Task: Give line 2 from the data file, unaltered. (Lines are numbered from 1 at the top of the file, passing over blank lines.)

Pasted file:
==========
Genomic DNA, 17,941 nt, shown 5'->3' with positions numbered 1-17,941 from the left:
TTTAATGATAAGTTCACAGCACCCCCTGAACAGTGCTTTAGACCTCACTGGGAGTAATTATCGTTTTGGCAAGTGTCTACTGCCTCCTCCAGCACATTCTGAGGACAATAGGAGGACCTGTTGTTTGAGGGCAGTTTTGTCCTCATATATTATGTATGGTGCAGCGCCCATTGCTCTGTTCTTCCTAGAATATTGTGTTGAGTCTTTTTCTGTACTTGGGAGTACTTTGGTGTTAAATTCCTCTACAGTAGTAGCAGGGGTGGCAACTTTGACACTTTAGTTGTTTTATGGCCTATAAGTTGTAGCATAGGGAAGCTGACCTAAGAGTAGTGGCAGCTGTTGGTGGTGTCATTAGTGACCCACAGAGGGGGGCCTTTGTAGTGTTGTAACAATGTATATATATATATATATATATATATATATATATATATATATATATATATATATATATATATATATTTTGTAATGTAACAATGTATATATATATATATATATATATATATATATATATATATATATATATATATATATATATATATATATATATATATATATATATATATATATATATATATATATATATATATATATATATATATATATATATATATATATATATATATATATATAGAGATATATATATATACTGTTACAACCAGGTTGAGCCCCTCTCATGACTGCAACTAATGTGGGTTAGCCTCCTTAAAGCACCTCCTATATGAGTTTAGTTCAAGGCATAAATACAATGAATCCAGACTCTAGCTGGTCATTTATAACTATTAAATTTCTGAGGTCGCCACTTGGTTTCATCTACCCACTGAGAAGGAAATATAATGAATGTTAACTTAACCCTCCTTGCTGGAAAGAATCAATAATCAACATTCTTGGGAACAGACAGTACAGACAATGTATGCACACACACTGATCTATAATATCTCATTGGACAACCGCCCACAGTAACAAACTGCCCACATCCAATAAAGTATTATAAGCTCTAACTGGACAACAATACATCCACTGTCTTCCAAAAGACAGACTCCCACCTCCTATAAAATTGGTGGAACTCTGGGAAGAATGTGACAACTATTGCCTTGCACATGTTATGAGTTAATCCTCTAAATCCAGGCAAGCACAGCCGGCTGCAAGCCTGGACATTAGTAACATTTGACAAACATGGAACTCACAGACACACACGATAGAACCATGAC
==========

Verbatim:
TTTAATGATAAGTTCACAGCACCCCCTGAACAGTGCTTTAGACCTCACTGGGAGTAATTATCGTTTTGGCAAGTGTCTACTGCCTCCTCCAGCACATTCTGAGGACAATAGGAGGACCTGTTGTTTGAGGGCAGTTTTGTCCTCATATATTATGTATGGTGCAGCGCCCATTGCTCTGTTCTTCCTAGAATATTGTGTTGAGTCTTTTTCTGTACTTGGGAGTACTTTGGTGTTAAATTCCTCTACAGTAGTAGCAGGGGTGGCAACTTTGACACTTTAGTTGTTTTATGGCCTATAAGTTGTAGCATAGGGAAGCTGACCTAAGAGTAGTGGCAGCTGTTGGTGGTGTCATTAGTGACCCACAGAGGGGGGCCTTTGTAGTGTTGTAACAATGTATATATATATATATATATATATATATATATATATATATATATATATATATATATATATATATATTTTGTAATGTAACAATGTATATATATATATATATATATATATATATATATATATATATATATATATATATATATATATATATATATATATATATATATATATATATATATATATATATATATATATATATATATATATATATATATATATATATATATATATATATATATAGAGATATATATATATACTGTTACAACCAGGTTGAGCCCCTCTCATGACTGCAACTAATGTGGGTTAGCCTCCTTAAAGCACCTCCTATATGAGTTTAGTTCAAGGCATAAATACAATGAATCCAGACTCTAGCTGGTCATTTATAACTATTAAATTTCTGAGGTCGCCACTTGGTTTCATCTACCCACTGAGAAGGAAATATAATGAATGTTAACTTAACCCTCCTTGCTGGAAAGAATCAATAATCAACATTCTTGGGAACAGACAGTACAGACAATGTATGCACACACACTGATCTATAATATCTCATTGGACAACCGCCCACAGTAACAAACTGCCCACATCCAATAAAGTATTATAAGCTCTAACTGGACAACAATACATCCACTGTCTTCCAAAAGACAGACTCCCACCTCCTATAAAATTGGTGGAACTCTGGGAAGAATGTGACAACTATTGCCTTGCACATGTTATGAGTTAATCCTCTAAATCCAGGCAAGCACAGCCGGCTGCAAGCCTGGACATTAGTAACATTTGACAAACATGGAACTCACAGACACACACGATAGAACCATGAC